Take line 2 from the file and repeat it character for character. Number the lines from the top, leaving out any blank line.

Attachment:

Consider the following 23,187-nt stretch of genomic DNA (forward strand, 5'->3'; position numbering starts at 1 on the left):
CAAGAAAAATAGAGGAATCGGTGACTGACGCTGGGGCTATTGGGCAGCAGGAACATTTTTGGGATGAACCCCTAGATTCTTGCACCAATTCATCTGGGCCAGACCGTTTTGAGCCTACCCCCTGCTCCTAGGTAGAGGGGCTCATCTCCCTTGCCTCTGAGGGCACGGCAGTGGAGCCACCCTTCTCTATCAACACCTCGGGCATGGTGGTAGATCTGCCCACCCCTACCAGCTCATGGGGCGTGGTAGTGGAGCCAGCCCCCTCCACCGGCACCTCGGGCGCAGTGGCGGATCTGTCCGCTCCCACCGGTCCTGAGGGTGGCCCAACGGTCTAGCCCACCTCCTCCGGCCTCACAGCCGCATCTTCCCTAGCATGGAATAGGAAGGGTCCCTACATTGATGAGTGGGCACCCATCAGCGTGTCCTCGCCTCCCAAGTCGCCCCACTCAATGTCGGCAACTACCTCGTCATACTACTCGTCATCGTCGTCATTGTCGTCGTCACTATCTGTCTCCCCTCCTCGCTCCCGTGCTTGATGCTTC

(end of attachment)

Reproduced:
CAAGAAAAATAGAGGAATCGGTGACTGACGCTGGGGCTATTGGGCAGCAGGAACATTTTTGGGATGAACCCCTAGATTCTTGCACCAATTCATCTGGGCCAGACCGTTTTGAGCCTACCCCCTGCTCCTAGGTAGAGGGGCTCATCTCCCTTGCCTCTGAGGGCACGGCAGTGGAGCCACCCTTCTCTATCAACACCTCGGGCATGGTGGTAGATCTGCCCACCCCTACCAGCTCATGGGGCGTGGTAGTGGAGCCAGCCCCCTCCACCGGCACCTCGGGCGCAGTGGCGGATCTGTCCGCTCCCACCGGTCCTGAGGGTGGCCCAACGGTCTAGCCCACCTCCTCCGGCCTCACAGCCGCATCTTCCCTAGCATGGAATAGGAAGGGTCCCTACATTGATGAGTGGGCACCCATCAGCGTGTCCTCGCCTCCCAAGTCGCCCCACTCAATGTCGGCAACTACCTCGTCATACTACTCGTCATCGTCGTCATTGTCGTCGTCACTATCTGTCTCCCCTCCTCGCTCCCGTGCTTGATGCTTC